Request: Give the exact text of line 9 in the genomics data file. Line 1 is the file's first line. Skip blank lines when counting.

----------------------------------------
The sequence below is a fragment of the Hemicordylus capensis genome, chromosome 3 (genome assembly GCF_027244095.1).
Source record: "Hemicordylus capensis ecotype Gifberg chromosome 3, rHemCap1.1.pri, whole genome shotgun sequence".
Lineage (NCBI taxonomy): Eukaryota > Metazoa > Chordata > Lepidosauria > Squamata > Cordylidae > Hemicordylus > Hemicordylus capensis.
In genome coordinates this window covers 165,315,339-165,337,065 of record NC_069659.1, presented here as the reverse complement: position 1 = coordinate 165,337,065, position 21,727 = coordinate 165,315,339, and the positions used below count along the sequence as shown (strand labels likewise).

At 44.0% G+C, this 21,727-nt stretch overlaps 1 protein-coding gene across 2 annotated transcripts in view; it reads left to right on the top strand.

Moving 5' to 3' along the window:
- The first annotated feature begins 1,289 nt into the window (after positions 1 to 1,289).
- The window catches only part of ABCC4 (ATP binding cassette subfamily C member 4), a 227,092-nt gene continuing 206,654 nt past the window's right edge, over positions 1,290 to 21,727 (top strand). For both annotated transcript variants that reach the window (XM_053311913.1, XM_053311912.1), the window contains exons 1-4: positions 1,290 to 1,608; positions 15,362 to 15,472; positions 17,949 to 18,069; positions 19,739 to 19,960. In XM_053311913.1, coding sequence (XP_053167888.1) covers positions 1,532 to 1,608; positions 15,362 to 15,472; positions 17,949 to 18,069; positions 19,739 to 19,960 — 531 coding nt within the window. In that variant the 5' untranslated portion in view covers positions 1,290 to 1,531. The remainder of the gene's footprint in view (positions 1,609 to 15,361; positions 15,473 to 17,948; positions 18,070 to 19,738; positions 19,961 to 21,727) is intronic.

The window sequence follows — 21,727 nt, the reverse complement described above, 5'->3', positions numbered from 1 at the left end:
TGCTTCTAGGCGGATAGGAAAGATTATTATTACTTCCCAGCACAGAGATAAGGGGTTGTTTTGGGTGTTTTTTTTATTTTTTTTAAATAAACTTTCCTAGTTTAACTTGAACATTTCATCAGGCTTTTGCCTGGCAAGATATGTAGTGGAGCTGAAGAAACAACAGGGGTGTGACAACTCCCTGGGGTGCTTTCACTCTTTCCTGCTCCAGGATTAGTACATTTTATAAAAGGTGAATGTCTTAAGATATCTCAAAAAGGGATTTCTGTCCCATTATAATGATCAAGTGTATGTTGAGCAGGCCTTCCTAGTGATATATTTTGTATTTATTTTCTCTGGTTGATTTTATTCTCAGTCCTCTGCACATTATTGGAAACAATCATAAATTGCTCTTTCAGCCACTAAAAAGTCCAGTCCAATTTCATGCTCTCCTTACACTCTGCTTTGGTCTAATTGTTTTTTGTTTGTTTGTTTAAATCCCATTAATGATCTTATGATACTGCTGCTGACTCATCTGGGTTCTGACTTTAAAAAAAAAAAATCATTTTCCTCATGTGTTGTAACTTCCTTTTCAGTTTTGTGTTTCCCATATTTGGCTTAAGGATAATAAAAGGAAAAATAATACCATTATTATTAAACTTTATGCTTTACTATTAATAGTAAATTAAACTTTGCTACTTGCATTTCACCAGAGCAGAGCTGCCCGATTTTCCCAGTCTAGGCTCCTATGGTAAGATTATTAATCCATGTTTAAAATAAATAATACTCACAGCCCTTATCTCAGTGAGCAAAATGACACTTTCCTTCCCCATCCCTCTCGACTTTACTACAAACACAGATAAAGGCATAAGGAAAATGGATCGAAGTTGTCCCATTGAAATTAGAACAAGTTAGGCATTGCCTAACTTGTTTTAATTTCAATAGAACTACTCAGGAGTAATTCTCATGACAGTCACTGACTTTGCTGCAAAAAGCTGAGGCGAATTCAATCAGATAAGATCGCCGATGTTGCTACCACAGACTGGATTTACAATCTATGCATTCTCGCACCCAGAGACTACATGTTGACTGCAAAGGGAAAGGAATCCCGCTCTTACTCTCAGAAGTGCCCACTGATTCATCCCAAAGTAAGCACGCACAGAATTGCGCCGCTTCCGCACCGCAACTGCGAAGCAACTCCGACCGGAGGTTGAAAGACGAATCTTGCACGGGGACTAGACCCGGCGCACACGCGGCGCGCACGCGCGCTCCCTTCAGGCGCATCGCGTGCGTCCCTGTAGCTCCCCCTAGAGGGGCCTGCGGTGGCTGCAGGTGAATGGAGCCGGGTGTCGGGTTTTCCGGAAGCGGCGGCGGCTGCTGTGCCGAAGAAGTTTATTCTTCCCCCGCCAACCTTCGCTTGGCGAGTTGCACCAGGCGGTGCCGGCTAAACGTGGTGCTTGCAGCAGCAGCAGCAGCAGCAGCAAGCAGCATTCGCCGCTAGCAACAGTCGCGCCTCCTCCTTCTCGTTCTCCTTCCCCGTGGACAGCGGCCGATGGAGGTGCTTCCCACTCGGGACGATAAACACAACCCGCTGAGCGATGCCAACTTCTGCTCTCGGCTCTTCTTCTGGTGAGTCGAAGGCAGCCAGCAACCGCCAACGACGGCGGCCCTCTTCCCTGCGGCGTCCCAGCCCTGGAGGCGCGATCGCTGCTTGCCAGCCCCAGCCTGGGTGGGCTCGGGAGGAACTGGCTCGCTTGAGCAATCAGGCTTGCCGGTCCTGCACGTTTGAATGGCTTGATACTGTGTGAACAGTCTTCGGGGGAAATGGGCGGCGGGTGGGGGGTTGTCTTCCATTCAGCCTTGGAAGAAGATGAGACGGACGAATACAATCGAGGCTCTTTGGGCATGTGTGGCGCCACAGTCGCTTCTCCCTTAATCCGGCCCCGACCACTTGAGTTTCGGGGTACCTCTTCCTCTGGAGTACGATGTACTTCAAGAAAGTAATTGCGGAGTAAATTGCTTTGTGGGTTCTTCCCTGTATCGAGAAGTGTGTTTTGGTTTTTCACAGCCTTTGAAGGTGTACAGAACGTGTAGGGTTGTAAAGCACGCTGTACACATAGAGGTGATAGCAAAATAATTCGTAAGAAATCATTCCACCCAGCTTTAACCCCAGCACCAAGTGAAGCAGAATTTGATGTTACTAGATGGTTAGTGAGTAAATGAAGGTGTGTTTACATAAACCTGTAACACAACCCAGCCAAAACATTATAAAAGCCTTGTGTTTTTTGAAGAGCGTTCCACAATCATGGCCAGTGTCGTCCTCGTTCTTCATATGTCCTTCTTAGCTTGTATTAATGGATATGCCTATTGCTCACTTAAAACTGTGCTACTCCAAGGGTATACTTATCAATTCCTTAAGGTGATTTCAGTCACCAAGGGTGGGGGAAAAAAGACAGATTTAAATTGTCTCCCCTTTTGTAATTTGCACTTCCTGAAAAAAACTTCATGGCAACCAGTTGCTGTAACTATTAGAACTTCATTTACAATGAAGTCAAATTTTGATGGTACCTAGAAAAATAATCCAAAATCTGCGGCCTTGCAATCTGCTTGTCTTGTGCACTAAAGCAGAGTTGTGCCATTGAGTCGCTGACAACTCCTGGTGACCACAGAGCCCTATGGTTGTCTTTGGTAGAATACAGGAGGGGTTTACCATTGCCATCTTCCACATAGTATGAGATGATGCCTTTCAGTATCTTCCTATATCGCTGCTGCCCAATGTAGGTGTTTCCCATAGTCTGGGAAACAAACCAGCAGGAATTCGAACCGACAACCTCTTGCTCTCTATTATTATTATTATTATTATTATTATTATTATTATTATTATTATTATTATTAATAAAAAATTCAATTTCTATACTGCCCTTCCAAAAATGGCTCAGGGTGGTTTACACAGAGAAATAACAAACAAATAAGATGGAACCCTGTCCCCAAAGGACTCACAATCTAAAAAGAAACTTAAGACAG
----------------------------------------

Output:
The window sequence follows — 21,727 nt, the reverse complement described above, 5'->3', positions numbered from 1 at the left end: